Black Panther Wakanda Forever tells the tale of a kingdom that must overcome incredible odds. When King T’Challa (Chadwick Boseman) passes away from a mysterious illness, his mother, Ramonda (Angela Bassett), assumes power.
Shuri (Letitia Wright), one of her daughters, is suffering from post-traumatic stress disorder after witnessing her brother’s death. Six months later, Ramonda represents Wakanda at a United Nations convention where many member states condemn the nation for being uncooperative and refusing to share its supply of vibranium.
Ramonda makes it quite plain that the country will not allow any other country to use the valuable metal for destructive purposes. They learn from her that their Wakanda facility was attacked in the process. Meanwhile, the United States has located vibranium in the Atlantic.
A group of researchers with a special machine made by a scientist travel to the location. Suddenly, unknown animals attack the mining vessel and wipe out the whole crew. Namor (Tenoch Huerta), the tribe’s leader, sneaks into Wakanda to meet with Ramonda and Shuri.
For help locating the scientist, Shuri and Okoye (Danai Gurira) fly to the United States, where they enlist the services of CIA operative Everett K. Ross (Martin Freeman). In reality, Riri Williams, a 19-year-old student, is the scientist (Dominique Thorne). They both track down Riri and extend an invitation to visit Wakanda.
When Namor kidnaps Shuri and Riri, he transports them to his underwater kingdom of Takolan. Fearing that the “surface people” may return to collect vibranium, which could potentially endanger his realm, Namor makes it obvious that he wants to kill Riri. You’ll have to watch the movie to find out what happens next.
How is the Script and Direction?
The life of Ryan Coogler makes for riveting reading. The script by Ryan Coogler and Joe Robert Cole has a great balance of these three elements. The pace, however, could be better. Intense emotions are conveyed in the conversations.
The direction from Ryan Coogler is clean. Since Chadwick Boseman had passed away, he faced an enormous challenge. But the way he and his crew worked it into the film’s narrative and did it justice is admirable.
Likewise impressive is the continuation of the Black Panther story after the death of the protagonist who made the film legendary. Considering the gravity of the situation, the film’s tribute to Chadwick is heartfelt and sincere, without feeling contrived or tacked on.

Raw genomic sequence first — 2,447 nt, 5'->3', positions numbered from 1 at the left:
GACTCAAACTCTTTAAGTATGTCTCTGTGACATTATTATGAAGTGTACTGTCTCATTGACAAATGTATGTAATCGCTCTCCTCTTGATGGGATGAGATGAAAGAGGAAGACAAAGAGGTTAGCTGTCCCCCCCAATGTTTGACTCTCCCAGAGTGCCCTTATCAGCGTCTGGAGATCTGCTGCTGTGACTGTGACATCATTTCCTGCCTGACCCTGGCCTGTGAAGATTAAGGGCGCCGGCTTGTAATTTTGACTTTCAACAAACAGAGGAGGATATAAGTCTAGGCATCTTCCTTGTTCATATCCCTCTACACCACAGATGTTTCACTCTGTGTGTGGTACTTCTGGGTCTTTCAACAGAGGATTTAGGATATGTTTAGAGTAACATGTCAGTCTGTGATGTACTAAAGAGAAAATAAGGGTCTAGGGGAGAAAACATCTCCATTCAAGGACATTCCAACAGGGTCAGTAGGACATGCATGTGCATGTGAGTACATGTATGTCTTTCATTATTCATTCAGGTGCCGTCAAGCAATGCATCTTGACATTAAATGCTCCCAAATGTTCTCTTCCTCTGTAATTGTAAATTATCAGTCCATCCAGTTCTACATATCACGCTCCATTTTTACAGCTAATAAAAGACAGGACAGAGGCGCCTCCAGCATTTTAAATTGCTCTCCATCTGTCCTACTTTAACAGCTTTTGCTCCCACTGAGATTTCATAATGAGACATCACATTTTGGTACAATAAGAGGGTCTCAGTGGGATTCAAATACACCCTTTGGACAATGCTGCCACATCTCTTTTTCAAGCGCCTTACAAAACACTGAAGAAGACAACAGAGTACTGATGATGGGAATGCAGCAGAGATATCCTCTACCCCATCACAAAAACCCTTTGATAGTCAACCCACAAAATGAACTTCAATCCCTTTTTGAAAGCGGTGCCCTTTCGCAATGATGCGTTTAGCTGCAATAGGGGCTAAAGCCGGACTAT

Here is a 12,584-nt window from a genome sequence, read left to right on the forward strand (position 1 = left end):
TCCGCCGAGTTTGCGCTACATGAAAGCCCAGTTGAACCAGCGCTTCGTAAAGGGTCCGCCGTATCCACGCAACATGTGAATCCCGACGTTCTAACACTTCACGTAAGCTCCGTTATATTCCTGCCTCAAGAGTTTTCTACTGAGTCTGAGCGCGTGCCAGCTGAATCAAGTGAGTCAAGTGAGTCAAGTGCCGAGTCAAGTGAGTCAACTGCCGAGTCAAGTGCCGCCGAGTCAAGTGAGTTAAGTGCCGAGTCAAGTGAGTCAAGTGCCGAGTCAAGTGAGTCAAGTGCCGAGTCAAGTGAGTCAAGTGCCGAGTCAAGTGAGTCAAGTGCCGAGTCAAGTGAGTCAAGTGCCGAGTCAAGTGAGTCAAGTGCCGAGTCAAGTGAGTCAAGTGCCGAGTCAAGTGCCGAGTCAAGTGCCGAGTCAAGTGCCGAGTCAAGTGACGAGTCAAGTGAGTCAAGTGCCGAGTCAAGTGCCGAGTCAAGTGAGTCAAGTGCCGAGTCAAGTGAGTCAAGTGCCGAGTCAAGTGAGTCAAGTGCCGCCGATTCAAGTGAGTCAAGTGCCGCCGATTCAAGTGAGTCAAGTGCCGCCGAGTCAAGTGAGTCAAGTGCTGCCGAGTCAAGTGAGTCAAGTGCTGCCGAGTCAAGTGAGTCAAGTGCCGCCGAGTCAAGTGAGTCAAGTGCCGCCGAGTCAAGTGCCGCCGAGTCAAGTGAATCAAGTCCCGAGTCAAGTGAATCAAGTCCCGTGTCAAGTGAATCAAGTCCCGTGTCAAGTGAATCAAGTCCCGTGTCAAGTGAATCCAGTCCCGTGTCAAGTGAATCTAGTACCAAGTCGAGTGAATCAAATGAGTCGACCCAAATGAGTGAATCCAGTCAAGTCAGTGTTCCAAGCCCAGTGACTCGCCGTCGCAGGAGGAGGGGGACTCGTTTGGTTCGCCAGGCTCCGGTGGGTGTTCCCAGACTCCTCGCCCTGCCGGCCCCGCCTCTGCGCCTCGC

The story’s emotional impact is substantial, and the action is skillfully woven throughout. The underwater sequences add to the film’s appeal and give audiences a break from the typical Marvel fare. Certain scenes, such as the UN conference’s drama and the touching conversation between Ramonda and Shuri before Namor’s heroic entrance, are handled very well. Both the chase and the bridge action scene are unforgettable.
The Takloan scene is the highlight and the whole thing is a visual feast. Both the buildup to the climax and the climactic battle are impressive. The film closes on a heartwarming note.
How Was the Acting of the Cast Members?
Speaking of strong performances, Letitia Wright does a wonderful job in the lead role. Angela Bassett has a significant part and she seems completely at ease in it. Tenoch Huerta excels in his role as the antagonist because he restrains himself. Trust in Danai Gurira is warranted.
As for Dominique Thorne, she does finely enough in her brief appearances. Even in a supporting role, Martin Freeman shines. As Nakia, Lupita Nyong’o (Lupita Nyong’o) is outstanding and makes a significant impact on the movie. Everyone in the cast, including Winston Duke (M’Baku) and Michaela Coel (Aneka), does a good job.
Did the Music Amplify the Effect?
Music by Ludwig Göransson amplifies the effect. The song “Con La Brisa,” which plays when the underwater kingdom is revealed for the first time, and the song “Alone” are two highlights from the soundtrack. The cinematography by Autumn Durald Arkapaw is breathtaking.
A lot of time and care went into Hannah Beachler’s production design, and it shows. The costumes, especially those worn by Lupita Nyong’o, are fantastic and were designed by Ruth E. Carter.
The violence fits the film’s tone and storyline effectively. VFX is on par with international norms. The editing done by Michael P. Shawver, Kelley Dixon, and Jennifer Lame wasn’t the best it could be. The film could have benefitted from being 15 minutes shorter.
Reviews Given by Entertainment Weekly
Coogler is lauded for, like he was for the first “Black Panther” film, casting a strong group of skilled women in key roles in the “Wakanda Forever” production. Oscar winners for production design and costuming for the first film, Hannah Beachler and Ruth Carter, return for further acclaim.
“Their shared vision of Afro-futurism feels lush and joyful and beautifully specific set against the usual white noise of Marvel fanfare, even (or almost especially) in darker moments, like the pristine rituals of a funeral scene,” Greenblatt writes. ”‘Wakanda’ is still clearly a Marvel property, with all the for-the-fans story beats and secondary characters its ever-expanding universe requires, but it also feels apart from any one that’s come before.”
Without King T’Challa, Wakanda has become a matriarchy, which is something Greenblatt discusses.
“Without their king, Wakanda has become a queendom from the top down, overseen by Bassett’s regal, ageless Ramonda, the gorgeously daunting Gurira, and Wright, who rises to fill her dramatically expanded role with feline grace and vulnerability,” she wrote.
Although the sequel is likely to be very different from what Coogler and Marvel had planned before Boseman’s death, she says, “the movie they’ve made feels like something unusually elegant and profound at the multiplex; a little bit of forever carved out for the star who left too soon.”